Travis Kalanick last week shared with Uber employees that he would be taking an indefinite leave of absence to grieve his mother’s death and work on “Travis 2.0” in order to be “the leader that this company needs and that you deserve.”
But just days later, after five of the company’s investors called for his resignation, Kalanick stepped down yesterday from his post as CEO of the company he co-founded. He will continue to be a member of Uber’s board of directors.
In a statement given to The New York Times, Kalanick said, “I love Uber more than anything in the world and at this difficult moment in my personal life I have accepted the investors' request to step aside so that Uber can go back to building rather than be distracted with another fight.”
Over the last several months, Uber has weathered a myriad of crises.
The frequent calls to #DeleteUber. The protracted legal battle with Google parent company Alphabet over allegedly stolen self-driving technology. The allegations that Uber was using its technology to evade law enforcement. The firing of more than 20 employees and the complete overhaul of the company’s culture in the wake of an investigation by a former U.S. attorney general into allegations of systemic sexual harassment and discrimination.
This was all on top of Uber’s reputation as a callous, take-no-prisoners competitor. You would think that one of these incidents alone would be a chink in the company’s armor, but the weight of all of them together was clearly too much for the current leadership to withstand.
Uber co-founder Garrett Camp, who has not been involved with the day-to-day operations of the company in recent years, wrote a blog post about where he thought the company went wrong.
“Like many of you, recent events have left me upset and deeply reflective,” he wrote. “All companies have growing pains. And because Uber grew so fast these growing pains are much more serious. Over the years we have neglected parts of our culture as we have focused on growth. We have failed to build some of the systems that every company needs to scale successfully. But what matters now is that we know what needs to be changed. We must update our core values, listen better to employees and riders, and prioritize our drivers.”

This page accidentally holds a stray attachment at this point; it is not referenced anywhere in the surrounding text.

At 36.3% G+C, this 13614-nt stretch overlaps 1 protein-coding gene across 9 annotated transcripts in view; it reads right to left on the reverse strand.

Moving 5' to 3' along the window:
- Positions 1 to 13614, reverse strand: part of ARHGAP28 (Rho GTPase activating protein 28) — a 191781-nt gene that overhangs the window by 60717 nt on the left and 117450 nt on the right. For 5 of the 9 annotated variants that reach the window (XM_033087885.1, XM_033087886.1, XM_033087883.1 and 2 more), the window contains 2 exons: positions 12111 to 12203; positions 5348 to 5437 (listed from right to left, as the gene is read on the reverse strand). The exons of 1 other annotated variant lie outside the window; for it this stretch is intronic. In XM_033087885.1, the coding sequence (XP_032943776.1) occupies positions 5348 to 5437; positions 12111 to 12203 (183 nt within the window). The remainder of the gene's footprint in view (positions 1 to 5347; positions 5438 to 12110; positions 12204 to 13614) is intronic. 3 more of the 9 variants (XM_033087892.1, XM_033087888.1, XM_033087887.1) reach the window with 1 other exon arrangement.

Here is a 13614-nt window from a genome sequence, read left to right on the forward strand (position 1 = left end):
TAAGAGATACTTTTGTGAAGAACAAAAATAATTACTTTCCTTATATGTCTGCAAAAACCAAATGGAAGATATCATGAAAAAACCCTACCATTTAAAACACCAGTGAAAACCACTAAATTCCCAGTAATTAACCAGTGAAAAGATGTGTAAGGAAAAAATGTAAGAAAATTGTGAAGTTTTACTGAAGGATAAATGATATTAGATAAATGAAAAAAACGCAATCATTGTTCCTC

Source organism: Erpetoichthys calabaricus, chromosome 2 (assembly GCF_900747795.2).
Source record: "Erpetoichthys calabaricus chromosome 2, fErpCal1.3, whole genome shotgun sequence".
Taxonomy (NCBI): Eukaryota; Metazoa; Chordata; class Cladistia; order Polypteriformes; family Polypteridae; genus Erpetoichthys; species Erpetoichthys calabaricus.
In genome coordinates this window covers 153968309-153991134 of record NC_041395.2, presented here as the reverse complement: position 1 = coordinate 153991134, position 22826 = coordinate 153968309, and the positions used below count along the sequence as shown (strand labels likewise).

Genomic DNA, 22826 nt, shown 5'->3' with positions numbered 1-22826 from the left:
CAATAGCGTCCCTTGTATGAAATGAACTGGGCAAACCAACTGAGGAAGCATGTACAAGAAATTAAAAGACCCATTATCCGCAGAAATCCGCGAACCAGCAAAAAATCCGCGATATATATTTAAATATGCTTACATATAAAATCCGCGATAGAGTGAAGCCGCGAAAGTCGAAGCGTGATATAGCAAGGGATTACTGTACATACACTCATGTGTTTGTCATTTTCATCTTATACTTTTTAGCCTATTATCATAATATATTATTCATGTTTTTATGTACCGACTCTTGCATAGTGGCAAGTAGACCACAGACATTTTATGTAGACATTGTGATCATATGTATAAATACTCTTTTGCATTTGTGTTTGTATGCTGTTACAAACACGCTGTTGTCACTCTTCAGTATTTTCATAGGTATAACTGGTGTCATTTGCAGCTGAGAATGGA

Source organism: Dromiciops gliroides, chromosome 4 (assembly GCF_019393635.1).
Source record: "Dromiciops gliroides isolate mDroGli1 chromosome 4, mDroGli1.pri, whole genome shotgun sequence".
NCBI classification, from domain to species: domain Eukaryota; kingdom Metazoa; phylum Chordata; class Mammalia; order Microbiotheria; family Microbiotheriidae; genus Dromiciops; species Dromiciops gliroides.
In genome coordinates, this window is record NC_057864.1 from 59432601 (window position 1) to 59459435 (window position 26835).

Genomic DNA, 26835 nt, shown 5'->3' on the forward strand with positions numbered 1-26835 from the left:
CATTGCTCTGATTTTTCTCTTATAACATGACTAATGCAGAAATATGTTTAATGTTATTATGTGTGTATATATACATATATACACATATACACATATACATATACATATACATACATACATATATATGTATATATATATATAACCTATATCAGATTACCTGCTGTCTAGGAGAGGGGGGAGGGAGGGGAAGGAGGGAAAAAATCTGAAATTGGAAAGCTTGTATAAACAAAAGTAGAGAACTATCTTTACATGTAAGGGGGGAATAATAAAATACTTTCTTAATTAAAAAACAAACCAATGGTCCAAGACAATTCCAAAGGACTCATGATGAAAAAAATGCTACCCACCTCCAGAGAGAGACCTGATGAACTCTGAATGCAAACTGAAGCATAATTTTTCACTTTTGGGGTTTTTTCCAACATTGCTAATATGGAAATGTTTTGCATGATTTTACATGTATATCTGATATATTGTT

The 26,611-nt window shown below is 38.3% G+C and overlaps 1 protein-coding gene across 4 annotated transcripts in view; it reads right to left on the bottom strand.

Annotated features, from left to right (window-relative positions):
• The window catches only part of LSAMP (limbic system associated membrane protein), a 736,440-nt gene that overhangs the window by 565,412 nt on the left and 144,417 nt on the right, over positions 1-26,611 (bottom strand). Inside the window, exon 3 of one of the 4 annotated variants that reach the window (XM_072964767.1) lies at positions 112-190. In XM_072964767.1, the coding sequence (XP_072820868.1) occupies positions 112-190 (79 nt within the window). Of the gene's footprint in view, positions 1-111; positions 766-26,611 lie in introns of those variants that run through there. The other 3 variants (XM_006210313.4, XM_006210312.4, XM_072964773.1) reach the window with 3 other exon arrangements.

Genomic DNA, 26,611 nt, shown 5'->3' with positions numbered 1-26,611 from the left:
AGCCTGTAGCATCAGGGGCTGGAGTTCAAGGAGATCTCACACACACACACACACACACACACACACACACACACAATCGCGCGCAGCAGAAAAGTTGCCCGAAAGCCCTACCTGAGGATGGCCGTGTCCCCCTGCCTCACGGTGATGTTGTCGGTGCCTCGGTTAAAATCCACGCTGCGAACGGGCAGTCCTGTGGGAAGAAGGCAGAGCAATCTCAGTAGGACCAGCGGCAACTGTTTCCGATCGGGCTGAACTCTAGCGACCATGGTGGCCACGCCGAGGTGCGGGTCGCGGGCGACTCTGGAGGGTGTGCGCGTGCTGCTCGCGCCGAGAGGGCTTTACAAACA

Back in March, Adam Galinsky, a professor of business and management at Columbia Business School in New York, told Entrepreneur that he believed a symbolic firing would have to take place before the company could truly move forward: “At some point Uber needs to let someone go who has acted in such a way that might have been consistent with the old culture but isn’t consistent with the present.”
Kalanick’s resignation does signal that there is going to be a new guard at Uber. And Camp, whose role going forward remains unclear, wrote that he believes that “our business can have 10x the impact it has today -- once we have additional leadership and training in place, and evolve our culture to be more inclusive and respectful.”
But even though Kalanick -- all that he represents of Uber’s formerly hard-charging M.O. -- is no longer at the helm, it doesn’t mean that Uber’s problems are going to be instantly solved. They are still mired in legal issues and an entrenched culture that was built up over seven years and is not going be dismantled without a lot of hard work and accountability.
Here is Entrepreneur.com contributor Nathan Latka's take on the situation.